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The Early Word: New Books for the Week of September 14, 2009

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Should you be so inclined — and perhaps you should — toward new books besides Dan Brown's blockbuster The Lost Symbol, I have the information somewhere around here…

The Lost Symbol
by Dan Brown

Five years in the making and "D-Day" (Dan Brown Day) is finally here to, as it is speculated, give a big boost to the book business — not only for a new book's own bestseller-dom but also for a little residual fallout for other titles waiting to see if they stack up against the stacks of (ta-da!) The Lost Symbol. With such promises in the offing, and a first printing of five million copies, there's  some sage advice to be had from the industry’s one-man stimulus packager: "I'm also a big fan of gravity boots. Hanging upside down seems to help me solve plot challenges by shifting my entire perspective."

Now that’s a valuable writing tip for the plethora of derivative Dan Brown wannabes out there ready to take pen to paper and slavishly follow – via The Da Vinci Code knock-off way — in the gravity boots of the author of the bestselling hardcover adult novel of all time, which sold 81 million copies in print internationally and inspired yet another bad Tom Hanks movie haircut.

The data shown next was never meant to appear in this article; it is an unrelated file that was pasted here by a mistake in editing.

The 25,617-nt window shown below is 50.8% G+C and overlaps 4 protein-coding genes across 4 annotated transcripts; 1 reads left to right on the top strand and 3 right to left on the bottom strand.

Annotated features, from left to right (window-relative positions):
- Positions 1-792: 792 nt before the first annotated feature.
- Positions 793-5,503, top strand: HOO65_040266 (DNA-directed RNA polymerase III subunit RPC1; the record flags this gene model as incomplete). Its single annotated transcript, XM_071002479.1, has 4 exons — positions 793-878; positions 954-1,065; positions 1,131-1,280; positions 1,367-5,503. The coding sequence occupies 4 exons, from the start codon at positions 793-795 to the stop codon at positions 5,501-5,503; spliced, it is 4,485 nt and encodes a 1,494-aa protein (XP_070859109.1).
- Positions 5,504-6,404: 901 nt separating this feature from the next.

Once again featuring Code’s symbologist protagonist Robert Langdon attempting to solve one of history’s greatest mysteries, the narrative – squeezed into a 12-hour time period — is sure to be bursting with page-spinning intrigue and irresistible storytelling as we try to keep up with Langdon (and his doubtlessly too-young trophy love interest). With don’t-blink suspense sequences and twists and turns that have their own twists and turns, there also promises to be a lot of surprises in store on the whiplash-winding trail of clues, conspiracies, and convoluted puzzles. Sleuthing and snooping at such a breakneck pace, “Robert Langdon’s life clearly moves a lot faster than mine,” says Brown. Well, sure – but hanging upside down in gravity boots doesn't help much, either.

MORE FICTION

The Other Lands (Acacia Series #2)
by David Anthony Durham

Night Pleasures (Dark-Hunter Series)
by Sherrilyn Kenyon

The Phoenix Transformed (Enduring Flame Series #3)
by Mercedes Lackey, James Mallory

No Time to Wave Goodbye
by Jacquelyn Mitchard

Cleopatra's Daughter: A Novel
by Michelle Moran

Little Bird of Heaven
by Joyce Carol Oates

Top Producer
by Norb Vonnegut

NONFICTION

If God Is Good: Faith in a World of Suffering and Evil
by Randy Alcorn

Bicycle Diaries
by David Byrne

The Possibility of Everything
by Hope Edelman

Past Due: The End of Easy Money and the Renewal of the American Economy
by Peter S. Goodman

Michael Jackson: 1958-2009, Life of a Legend
by Michael Heatley

Nothing Was the Same: A Memoir
by Kay Redfield Jamison

True Compass: A Memoir
by Edward M. Kennedy

Where Men Win Glory: The Odyssey of Pat Tillman
by Jon Krakauer

Chocolate, Please: My Adventures in Food, Fat, and Freaks
by Lisa Lampanelli

What Americans Really Want… Really: The Truth About Our Hopes, Dreams, and Fears
by Frank I. Luntz

Making Mischief: A Maurice Sendak Appreciation
by Gregory Maguire

Justice: What's the Right Thing to Do?
by Michael J. Sandel

Hawk and the Dove: Paul Nitze, George Kennan, and the History of the Cold War
by Nicholas Thompson

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About Gordon Hauptfleisch